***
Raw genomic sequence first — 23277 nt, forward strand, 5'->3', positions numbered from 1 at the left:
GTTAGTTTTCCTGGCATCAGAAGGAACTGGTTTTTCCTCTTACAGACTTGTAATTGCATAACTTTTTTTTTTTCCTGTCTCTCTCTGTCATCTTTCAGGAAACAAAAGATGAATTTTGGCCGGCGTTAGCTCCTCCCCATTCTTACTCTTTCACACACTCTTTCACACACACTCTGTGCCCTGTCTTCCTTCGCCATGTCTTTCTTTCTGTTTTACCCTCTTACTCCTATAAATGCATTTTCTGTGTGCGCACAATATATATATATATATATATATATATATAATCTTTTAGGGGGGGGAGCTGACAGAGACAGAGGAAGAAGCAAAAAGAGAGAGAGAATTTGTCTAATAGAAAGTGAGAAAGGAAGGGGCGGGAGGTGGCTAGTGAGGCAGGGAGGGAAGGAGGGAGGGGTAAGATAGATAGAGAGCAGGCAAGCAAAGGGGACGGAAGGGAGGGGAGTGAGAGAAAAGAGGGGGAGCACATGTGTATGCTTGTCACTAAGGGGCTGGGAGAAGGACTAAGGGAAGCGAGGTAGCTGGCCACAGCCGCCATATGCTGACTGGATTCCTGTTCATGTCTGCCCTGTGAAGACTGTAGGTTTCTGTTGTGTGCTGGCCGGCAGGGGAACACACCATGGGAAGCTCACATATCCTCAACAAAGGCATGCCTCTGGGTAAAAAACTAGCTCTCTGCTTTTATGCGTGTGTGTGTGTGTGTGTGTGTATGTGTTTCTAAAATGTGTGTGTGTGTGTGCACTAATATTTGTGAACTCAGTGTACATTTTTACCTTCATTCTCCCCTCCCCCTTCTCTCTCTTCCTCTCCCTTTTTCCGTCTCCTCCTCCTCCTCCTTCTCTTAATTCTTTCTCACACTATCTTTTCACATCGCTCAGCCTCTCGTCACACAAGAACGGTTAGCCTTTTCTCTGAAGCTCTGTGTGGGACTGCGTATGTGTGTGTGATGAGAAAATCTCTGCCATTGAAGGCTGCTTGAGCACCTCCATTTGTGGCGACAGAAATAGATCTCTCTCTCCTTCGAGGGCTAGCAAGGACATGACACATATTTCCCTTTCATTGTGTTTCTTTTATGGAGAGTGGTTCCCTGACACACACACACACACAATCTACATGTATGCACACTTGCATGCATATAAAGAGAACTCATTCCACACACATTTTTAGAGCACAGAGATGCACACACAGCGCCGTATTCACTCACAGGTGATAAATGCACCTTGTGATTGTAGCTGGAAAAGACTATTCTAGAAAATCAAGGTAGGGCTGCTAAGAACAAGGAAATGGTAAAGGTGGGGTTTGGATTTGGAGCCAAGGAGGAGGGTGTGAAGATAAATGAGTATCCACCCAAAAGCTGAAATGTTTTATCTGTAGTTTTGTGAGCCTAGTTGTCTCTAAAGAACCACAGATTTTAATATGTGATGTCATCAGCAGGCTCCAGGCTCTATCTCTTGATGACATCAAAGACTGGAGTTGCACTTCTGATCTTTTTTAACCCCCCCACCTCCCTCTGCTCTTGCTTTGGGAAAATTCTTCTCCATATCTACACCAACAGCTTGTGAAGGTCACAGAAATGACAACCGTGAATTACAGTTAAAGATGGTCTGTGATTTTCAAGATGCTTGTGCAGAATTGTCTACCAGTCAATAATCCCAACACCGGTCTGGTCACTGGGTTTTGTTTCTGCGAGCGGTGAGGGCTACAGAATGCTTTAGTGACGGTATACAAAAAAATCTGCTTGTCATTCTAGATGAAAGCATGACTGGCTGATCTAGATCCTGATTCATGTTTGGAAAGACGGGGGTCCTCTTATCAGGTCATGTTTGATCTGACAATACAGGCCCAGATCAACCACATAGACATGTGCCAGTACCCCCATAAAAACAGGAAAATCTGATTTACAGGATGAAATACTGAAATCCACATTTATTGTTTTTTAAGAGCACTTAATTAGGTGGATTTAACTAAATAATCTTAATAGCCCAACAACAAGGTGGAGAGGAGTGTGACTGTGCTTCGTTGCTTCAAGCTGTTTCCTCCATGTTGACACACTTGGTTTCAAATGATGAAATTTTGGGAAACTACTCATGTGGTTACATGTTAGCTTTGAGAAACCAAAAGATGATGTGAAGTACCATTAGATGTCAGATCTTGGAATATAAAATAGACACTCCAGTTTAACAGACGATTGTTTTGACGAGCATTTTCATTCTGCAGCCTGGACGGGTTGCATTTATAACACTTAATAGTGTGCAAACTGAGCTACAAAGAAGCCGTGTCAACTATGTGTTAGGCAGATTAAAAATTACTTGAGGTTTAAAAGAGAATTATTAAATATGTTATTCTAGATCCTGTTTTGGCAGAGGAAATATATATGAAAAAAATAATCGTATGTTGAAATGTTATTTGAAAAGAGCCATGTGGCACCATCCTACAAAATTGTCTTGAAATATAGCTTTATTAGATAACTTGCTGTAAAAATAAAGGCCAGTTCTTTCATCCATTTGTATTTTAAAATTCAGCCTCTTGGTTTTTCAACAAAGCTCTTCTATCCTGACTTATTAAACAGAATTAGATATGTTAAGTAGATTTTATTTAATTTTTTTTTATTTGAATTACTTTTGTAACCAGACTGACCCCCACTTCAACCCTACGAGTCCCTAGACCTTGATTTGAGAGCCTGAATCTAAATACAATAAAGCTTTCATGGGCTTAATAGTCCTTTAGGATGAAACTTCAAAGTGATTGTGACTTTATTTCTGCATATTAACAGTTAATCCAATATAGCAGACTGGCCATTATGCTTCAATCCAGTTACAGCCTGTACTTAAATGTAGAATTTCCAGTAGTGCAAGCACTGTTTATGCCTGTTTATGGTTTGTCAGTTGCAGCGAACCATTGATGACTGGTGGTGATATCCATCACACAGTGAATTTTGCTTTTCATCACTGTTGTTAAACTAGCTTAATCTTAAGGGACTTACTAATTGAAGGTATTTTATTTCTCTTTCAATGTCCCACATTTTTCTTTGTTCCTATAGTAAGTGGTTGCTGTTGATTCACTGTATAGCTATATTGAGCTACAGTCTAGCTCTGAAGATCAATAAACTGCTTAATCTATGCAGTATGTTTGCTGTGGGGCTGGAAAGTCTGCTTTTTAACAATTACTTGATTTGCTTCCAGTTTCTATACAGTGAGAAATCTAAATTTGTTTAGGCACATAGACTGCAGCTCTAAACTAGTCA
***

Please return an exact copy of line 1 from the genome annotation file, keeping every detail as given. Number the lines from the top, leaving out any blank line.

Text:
Raw genomic sequence first — 23277 nt, forward strand, 5'->3', positions numbered from 1 at the left: